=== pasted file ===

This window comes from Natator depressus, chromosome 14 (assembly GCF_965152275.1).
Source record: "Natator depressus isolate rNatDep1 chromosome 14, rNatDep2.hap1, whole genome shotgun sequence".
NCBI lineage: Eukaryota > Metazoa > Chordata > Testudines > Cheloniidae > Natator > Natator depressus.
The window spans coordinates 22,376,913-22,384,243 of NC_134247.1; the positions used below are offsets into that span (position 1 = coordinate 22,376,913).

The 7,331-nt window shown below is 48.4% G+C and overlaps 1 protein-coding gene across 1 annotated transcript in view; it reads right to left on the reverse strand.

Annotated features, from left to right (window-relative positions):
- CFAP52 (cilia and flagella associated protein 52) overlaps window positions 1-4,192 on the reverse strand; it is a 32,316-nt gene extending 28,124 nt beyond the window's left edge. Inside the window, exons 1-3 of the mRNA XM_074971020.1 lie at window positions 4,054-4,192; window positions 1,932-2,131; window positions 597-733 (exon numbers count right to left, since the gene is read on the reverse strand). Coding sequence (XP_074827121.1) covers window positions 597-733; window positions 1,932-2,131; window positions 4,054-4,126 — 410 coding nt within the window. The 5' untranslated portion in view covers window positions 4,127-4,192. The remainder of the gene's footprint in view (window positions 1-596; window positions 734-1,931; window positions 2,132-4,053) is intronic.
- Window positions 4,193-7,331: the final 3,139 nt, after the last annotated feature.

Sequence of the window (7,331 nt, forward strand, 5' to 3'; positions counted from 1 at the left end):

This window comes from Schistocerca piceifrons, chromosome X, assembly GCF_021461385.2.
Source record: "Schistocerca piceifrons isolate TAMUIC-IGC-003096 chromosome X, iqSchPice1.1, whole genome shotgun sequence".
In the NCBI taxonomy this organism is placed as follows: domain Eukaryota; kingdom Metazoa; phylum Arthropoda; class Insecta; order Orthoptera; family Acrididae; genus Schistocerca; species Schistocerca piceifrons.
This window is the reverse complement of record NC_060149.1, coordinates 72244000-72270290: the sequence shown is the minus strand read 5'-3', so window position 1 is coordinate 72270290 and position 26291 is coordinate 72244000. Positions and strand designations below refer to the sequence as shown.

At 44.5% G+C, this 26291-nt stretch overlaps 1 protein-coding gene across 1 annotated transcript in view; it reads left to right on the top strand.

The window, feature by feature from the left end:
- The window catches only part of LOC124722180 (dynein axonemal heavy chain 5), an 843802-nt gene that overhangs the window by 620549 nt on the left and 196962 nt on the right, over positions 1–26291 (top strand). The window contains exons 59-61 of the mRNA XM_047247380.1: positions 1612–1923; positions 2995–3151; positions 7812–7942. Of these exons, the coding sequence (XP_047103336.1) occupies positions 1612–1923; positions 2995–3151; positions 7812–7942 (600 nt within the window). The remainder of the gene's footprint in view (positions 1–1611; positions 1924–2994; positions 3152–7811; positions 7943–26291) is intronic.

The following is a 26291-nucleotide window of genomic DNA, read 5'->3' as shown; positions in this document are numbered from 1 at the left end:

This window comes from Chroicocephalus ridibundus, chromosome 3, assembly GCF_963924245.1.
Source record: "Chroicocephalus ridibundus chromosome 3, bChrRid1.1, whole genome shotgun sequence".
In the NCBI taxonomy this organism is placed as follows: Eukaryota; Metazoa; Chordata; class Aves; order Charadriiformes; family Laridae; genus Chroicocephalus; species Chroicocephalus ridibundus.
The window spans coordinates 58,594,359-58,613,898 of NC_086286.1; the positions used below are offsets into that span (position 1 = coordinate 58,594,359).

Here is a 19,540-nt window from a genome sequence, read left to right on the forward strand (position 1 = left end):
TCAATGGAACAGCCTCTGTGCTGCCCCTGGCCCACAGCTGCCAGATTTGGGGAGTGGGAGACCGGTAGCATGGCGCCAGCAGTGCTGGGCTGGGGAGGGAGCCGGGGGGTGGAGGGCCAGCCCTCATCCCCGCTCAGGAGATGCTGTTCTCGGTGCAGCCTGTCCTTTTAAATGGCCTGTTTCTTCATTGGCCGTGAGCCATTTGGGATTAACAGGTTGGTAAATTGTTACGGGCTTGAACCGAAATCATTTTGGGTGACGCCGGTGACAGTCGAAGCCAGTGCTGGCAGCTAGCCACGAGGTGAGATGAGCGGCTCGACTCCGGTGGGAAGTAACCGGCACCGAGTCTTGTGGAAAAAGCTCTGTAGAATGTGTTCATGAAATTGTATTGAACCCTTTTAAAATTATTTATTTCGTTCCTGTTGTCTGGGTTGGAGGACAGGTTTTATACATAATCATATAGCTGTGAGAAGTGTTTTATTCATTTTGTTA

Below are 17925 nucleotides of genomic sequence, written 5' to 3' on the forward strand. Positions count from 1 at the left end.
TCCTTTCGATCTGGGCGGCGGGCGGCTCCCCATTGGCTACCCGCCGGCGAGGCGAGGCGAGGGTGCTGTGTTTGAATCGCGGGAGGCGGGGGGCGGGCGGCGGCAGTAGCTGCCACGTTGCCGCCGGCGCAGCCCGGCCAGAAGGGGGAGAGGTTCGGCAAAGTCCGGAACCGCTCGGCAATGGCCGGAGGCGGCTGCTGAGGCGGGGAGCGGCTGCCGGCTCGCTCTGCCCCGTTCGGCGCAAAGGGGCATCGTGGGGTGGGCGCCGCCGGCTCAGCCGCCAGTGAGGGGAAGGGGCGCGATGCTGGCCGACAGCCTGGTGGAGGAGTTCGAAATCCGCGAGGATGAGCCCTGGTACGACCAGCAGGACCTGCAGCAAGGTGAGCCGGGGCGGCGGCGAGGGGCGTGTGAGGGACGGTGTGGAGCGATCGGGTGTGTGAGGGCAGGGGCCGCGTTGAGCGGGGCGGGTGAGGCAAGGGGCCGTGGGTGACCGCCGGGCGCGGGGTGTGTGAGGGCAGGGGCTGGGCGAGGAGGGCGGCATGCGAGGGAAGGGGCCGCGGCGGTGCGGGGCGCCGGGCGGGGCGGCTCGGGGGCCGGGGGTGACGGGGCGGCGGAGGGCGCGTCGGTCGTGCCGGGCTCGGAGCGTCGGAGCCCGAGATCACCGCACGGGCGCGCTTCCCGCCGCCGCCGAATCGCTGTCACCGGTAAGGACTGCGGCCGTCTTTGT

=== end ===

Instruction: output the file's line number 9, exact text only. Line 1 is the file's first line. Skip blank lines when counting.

Sequence of the window (7,331 nt, forward strand, 5' to 3'; positions counted from 1 at the left end):